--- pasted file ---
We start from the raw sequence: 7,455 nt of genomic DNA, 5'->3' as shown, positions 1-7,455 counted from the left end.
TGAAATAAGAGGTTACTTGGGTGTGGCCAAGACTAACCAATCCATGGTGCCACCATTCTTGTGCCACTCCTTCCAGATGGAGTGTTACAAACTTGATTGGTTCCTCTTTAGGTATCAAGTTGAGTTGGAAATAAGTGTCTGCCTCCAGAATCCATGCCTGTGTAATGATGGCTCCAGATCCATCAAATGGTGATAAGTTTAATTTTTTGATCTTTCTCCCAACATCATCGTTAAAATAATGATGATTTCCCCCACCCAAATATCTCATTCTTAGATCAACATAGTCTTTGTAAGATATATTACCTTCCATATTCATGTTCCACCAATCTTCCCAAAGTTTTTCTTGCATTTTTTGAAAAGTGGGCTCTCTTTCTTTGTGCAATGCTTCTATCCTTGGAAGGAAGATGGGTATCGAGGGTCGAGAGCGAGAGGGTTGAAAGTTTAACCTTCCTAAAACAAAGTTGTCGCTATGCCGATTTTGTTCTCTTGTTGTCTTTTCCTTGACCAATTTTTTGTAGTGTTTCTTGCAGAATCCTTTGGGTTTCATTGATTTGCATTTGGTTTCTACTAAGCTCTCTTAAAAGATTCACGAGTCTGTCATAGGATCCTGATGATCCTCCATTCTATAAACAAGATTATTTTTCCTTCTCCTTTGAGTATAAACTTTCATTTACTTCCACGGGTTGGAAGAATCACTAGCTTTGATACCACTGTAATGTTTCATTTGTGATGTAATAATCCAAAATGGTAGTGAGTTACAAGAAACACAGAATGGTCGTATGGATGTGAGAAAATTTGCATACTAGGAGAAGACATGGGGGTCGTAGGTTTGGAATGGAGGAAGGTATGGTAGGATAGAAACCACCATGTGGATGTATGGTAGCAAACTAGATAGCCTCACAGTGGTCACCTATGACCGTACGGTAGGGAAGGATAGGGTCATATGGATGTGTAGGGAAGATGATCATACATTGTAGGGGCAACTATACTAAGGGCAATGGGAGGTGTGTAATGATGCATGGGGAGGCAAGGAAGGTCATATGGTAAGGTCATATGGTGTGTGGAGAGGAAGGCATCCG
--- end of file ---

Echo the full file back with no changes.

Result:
We start from the raw sequence: 7,455 nt of genomic DNA, 5'->3' as shown, positions 1-7,455 counted from the left end.
TGAAATAAGAGGTTACTTGGGTGTGGCCAAGACTAACCAATCCATGGTGCCACCATTCTTGTGCCACTCCTTCCAGATGGAGTGTTACAAACTTGATTGGTTCCTCTTTAGGTATCAAGTTGAGTTGGAAATAAGTGTCTGCCTCCAGAATCCATGCCTGTGTAATGATGGCTCCAGATCCATCAAATGGTGATAAGTTTAATTTTTTGATCTTTCTCCCAACATCATCGTTAAAATAATGATGATTTCCCCCACCCAAATATCTCATTCTTAGATCAACATAGTCTTTGTAAGATATATTACCTTCCATATTCATGTTCCACCAATCTTCCCAAAGTTTTTCTTGCATTTTTTGAAAAGTGGGCTCTCTTTCTTTGTGCAATGCTTCTATCCTTGGAAGGAAGATGGGTATCGAGGGTCGAGAGCGAGAGGGTTGAAAGTTTAACCTTCCTAAAACAAAGTTGTCGCTATGCCGATTTTGTTCTCTTGTTGTCTTTTCCTTGACCAATTTTTTGTAGTGTTTCTTGCAGAATCCTTTGGGTTTCATTGATTTGCATTTGGTTTCTACTAAGCTCTCTTAAAAGATTCACGAGTCTGTCATAGGATCCTGATGATCCTCCATTCTATAAACAAGATTATTTTTCCTTCTCCTTTGAGTATAAACTTTCATTTACTTCCACGGGTTGGAAGAATCACTAGCTTTGATACCACTGTAATGTTTCATTTGTGATGTAATAATCCAAAATGGTAGTGAGTTACAAGAAACACAGAATGGTCGTATGGATGTGAGAAAATTTGCATACTAGGAGAAGACATGGGGGTCGTAGGTTTGGAATGGAGGAAGGTATGGTAGGATAGAAACCACCATGTGGATGTATGGTAGCAAACTAGATAGCCTCACAGTGGTCACCTATGACCGTACGGTAGGGAAGGATAGGGTCATATGGATGTGTAGGGAAGATGATCATACATTGTAGGGGCAACTATACTAAGGGCAATGGGAGGTGTGTAATGATGCATGGGGAGGCAAGGAAGGTCATATGGTAAGGTCATATGGTGTGTGGAGAGGAAGGCATCCG